Programming in 3D with 3DPL

cubes

Here’s an interesting tool for making simple 3D games. It’s called 3DPL, the 3D programming language, and it’s a real-time interpreted language that allows you to create cubes and other primitives that respond to user input and internal logic. Not only that, but you can build 3D versions of breakout and asteroids very simply with only a few lines of code.

3DPL is based on Unity with a lot of JavaScript influences. Building a cube in 3DPL is as simple as declaring it with a name and position in 3D space. There are a few functions that can be applied to these cubes – they can be made to rotate at the press of a key, or translated in space to collide with each other.

It’s still a very early build, but looks to be pretty interesting for an ‘introduction to 3D graphics programming’ perspective. You can grab a copy of 3DPL to try out over on [amigojapan]’s github. Hopefully we’ll see a gravity method soon for a proper 3DPL Tetris implementation.

17 thoughts on “Programming in 3D with 3DPL

  1. This is very very similar to Second Life (open source ‘open sim’ also available) where you are an avatar and create objects with advanced scripts to do things (real time 3D). Check it out if this kind of thing interests you (we had to do it for uni)

  2. So…it’s a game engine…based on another, better game engine…using a language that shouldn’t be used for 3D games. Did I miss anything?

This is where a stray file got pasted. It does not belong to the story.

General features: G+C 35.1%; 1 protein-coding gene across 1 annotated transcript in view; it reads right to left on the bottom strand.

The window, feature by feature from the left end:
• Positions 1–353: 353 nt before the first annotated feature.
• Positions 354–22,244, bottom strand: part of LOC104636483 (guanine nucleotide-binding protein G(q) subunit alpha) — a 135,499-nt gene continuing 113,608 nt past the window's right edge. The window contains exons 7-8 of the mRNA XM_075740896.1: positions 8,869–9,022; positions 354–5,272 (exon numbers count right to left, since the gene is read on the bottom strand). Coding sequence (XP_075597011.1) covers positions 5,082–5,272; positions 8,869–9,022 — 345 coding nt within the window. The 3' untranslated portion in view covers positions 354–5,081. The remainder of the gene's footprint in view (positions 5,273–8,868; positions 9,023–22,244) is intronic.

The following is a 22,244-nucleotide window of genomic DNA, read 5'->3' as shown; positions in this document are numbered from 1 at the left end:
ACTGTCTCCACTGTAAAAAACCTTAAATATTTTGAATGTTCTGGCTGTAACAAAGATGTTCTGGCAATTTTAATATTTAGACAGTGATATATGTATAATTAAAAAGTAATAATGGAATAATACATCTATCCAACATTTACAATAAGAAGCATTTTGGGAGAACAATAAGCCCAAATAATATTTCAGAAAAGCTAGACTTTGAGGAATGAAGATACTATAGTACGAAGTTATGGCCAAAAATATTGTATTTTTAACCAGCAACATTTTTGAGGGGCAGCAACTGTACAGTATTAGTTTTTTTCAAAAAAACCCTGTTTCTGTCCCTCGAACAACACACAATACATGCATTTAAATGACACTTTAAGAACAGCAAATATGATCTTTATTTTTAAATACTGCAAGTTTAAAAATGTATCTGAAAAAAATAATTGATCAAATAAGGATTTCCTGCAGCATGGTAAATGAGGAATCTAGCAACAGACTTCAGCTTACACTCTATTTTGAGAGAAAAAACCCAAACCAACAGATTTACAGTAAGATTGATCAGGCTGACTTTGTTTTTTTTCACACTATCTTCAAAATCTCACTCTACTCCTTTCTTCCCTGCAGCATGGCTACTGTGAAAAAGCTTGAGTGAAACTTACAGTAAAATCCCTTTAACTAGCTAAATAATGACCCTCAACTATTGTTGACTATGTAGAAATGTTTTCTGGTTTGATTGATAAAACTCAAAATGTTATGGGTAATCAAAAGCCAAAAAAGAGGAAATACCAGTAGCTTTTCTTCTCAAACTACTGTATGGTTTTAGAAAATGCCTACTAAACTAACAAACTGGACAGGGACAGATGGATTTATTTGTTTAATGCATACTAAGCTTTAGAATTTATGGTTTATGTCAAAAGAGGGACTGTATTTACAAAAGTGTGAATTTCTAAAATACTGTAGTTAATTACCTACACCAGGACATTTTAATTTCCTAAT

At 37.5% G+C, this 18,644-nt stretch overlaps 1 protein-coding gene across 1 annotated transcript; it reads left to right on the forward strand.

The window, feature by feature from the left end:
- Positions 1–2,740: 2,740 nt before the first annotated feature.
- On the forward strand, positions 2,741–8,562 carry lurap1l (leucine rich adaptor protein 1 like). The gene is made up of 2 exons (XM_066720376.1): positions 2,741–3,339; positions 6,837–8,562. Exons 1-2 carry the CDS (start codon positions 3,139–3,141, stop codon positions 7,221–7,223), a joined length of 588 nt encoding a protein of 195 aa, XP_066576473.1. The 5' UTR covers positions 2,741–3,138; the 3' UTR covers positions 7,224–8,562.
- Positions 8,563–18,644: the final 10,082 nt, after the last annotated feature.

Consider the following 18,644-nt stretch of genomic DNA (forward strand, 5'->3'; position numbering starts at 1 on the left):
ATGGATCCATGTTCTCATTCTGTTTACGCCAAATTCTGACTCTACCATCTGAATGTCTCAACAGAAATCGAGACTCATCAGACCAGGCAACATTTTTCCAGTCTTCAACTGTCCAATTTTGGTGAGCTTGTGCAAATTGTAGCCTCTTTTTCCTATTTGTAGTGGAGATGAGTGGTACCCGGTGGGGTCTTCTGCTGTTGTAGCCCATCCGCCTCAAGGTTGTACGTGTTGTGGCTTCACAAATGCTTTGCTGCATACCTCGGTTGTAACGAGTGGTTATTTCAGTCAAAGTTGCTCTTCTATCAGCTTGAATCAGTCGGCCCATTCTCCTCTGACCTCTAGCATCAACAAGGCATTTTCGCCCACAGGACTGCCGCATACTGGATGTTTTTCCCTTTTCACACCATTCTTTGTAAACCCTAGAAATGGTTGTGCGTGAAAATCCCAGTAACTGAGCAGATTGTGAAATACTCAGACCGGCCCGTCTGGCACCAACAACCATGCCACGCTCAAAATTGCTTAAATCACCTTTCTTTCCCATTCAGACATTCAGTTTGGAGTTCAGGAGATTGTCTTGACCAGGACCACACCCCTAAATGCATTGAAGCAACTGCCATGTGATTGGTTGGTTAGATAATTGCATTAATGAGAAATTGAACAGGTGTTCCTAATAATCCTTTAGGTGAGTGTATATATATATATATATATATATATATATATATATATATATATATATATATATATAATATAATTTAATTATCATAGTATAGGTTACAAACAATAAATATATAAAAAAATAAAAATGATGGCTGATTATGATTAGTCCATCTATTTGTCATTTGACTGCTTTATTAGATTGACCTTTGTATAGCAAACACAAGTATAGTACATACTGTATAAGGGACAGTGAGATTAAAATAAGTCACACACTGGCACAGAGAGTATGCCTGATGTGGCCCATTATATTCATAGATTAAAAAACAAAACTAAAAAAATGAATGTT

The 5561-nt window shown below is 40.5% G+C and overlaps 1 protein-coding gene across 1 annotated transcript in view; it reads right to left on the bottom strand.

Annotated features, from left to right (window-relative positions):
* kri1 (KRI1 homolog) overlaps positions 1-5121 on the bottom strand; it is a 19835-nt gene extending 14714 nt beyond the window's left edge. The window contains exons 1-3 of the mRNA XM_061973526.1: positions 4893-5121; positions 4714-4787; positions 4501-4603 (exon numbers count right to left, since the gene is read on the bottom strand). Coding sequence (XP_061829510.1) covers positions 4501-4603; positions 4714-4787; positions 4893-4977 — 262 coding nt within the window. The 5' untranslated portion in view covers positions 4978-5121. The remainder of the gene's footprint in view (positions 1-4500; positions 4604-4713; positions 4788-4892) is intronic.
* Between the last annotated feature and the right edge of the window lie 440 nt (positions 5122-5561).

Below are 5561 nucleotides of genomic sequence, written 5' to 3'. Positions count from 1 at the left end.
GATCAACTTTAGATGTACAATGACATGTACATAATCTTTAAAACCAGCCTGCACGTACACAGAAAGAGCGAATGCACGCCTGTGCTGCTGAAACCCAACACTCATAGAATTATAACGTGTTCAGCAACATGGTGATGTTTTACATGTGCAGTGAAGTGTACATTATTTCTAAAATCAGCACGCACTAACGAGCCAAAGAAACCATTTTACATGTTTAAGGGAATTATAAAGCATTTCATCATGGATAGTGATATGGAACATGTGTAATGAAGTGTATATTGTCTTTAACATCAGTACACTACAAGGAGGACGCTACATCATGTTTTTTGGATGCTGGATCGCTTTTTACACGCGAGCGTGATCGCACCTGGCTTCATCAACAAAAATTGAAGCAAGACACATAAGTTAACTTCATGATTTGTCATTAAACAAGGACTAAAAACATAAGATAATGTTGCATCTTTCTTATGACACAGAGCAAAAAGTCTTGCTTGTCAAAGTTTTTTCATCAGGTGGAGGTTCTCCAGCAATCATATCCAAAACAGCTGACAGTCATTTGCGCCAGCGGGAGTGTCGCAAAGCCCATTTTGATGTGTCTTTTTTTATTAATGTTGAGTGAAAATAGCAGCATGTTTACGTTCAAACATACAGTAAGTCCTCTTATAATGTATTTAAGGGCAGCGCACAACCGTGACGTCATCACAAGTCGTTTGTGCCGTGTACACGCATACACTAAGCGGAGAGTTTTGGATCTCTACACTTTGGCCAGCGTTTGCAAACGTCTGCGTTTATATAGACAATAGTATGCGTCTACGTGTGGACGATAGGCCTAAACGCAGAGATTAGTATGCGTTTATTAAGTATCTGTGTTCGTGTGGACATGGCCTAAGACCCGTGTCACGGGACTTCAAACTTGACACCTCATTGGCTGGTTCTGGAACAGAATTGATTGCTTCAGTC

1. Sadly these sorts of things are a dime a dozen. The time spent learning them would be much better spent learning an actual programming language and 3D API. There are plenty of helper libraries out there for every language that make easing into a 3D API possible.

    2. I guess you might miss the fun the author had to write this and the massive amount he learned during creating this. Many of those kind of projects, are created during a self study session. Some of them might not be as useful from a end-user perspective, however, making them public is a nice act and might help someone to get inspired to create there own stuff or to dive into the topic

  3. It could have some potential as a learning tool for kids (think LOGO), but I see no other use for it. And the cloud download/upload buttons made it even less cool:^)

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